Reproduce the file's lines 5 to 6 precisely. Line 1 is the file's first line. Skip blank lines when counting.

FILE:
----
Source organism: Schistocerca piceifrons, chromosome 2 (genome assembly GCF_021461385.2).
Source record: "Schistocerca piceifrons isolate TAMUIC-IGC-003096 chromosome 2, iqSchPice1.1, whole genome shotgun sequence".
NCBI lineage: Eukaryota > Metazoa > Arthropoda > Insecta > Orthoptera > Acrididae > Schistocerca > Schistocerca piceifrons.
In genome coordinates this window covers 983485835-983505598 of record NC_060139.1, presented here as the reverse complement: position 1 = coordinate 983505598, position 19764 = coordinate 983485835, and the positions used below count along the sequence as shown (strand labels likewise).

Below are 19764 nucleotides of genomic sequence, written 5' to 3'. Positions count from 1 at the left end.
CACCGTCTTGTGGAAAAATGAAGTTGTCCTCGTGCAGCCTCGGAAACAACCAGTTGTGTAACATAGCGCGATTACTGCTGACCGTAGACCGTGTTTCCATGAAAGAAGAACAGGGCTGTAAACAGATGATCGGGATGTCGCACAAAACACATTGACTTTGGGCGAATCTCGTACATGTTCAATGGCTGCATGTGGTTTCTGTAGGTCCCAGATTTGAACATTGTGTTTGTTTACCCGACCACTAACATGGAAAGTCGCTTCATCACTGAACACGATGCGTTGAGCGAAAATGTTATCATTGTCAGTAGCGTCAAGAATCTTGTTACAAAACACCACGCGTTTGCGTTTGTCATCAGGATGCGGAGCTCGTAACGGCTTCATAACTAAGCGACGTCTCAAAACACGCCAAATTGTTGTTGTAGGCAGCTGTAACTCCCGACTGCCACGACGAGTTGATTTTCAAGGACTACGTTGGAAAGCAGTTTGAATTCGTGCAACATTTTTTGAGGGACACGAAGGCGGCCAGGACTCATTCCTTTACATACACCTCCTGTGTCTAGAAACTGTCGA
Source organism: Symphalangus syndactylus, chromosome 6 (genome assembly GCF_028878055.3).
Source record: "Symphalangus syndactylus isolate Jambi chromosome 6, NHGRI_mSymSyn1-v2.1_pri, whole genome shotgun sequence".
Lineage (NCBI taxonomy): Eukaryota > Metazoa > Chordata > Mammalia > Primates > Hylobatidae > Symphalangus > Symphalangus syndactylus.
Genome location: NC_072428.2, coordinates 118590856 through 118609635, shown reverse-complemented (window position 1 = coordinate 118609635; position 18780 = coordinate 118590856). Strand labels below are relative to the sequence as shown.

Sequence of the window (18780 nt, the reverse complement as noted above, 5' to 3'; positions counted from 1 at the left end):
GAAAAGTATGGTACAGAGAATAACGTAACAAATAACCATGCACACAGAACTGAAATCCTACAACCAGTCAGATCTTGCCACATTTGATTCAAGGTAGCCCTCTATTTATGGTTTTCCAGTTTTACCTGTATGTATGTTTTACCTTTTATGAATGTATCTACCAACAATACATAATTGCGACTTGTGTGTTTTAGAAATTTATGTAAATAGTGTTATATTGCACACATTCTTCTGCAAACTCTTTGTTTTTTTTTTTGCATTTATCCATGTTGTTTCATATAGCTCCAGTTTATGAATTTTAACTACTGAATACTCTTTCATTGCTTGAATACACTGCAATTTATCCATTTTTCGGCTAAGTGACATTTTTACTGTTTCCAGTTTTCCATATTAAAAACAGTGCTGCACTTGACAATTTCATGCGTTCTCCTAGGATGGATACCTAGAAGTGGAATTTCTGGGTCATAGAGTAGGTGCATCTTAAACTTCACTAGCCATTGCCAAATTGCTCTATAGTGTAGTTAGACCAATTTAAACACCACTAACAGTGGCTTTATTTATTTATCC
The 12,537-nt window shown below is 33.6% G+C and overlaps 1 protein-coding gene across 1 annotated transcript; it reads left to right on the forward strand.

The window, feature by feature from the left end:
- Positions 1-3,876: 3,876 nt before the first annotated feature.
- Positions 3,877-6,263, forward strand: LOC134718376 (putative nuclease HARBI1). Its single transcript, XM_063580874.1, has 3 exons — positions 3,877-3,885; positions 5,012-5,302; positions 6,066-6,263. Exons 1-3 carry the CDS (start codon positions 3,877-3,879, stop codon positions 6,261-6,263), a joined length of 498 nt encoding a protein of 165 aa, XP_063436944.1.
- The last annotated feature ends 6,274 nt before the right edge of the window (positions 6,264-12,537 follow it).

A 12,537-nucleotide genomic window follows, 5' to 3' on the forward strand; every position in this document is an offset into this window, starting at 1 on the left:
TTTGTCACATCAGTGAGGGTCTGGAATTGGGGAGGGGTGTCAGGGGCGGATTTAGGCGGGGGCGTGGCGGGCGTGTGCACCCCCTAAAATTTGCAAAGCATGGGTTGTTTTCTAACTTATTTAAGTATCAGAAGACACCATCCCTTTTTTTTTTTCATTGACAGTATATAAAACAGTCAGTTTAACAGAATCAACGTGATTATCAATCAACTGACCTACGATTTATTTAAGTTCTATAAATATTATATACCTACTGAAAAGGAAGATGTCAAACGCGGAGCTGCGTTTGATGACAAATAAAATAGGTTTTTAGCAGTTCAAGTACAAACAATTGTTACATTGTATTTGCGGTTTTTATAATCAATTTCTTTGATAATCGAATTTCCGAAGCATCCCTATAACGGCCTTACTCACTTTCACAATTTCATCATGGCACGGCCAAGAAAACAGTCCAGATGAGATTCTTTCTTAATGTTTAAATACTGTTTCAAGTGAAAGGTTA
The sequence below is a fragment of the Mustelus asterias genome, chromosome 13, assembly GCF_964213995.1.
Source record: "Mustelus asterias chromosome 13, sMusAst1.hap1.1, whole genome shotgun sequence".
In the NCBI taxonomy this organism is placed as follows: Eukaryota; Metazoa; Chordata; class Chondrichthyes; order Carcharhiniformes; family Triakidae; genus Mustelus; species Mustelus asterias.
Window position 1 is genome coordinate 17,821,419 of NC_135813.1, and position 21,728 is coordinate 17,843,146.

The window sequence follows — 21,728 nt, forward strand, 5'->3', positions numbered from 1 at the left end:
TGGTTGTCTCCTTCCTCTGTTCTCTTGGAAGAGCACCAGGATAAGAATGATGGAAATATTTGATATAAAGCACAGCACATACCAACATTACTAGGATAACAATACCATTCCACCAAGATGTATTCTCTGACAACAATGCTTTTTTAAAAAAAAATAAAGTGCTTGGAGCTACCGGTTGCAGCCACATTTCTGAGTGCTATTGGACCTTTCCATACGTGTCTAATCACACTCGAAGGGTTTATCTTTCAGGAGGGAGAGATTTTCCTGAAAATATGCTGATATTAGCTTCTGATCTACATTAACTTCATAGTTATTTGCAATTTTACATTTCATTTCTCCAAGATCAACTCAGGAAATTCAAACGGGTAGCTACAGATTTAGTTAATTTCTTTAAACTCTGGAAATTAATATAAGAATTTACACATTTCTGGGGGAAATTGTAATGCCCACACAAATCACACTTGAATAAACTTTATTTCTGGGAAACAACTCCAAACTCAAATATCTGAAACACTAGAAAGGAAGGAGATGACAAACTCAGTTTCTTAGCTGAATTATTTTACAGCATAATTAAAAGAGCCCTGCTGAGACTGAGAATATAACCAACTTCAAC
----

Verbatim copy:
Below are 19764 nucleotides of genomic sequence, written 5' to 3'. Positions count from 1 at the left end.
CACCGTCTTGTGGAAAAATGAAGTTGTCCTCGTGCAGCCTCGGAAACAACCAGTTGTGTAACATAGCGCGATTACTGCTGACCGTAGACCGTGTTTCCATGAAAGAAGAACAGGGCTGTAAACAGATGATCGGGATGTCGCACAAAACACATTGACTTTGGGCGAATCTCGTACATGTTCAATGGCTGCATGTGGTTTCTGTAGGTCCCAGATTTGAACATTGTGTTTGTTTACCCGACCACTAACATGGAAAGTCGCTTCATCACTGAACACGATGCGTTGAGCGAAAATGTTATCATTGTCAGTAGCGTCAAGAATCTTGTTACAAAACACCACGCGTTTGCGTTTGTCATCAGGATGCGGAGCTCGTAACGGCTTCATAACTAAGCGACGTCTCAAAACACGCCAAATTGTTGTTGTAGGCAGCTGTAACTCCCGACTGCCACGACGAGTTGATTTTCAAGGACTACGTTGGAAAGCAGTTTGAATTCGTGCAACATTTTTTGAGGGACACGAAGGCGGCCAGGACTCATTCCTTTACATACACCTCCTGTGTCTAGAAACTGTCGA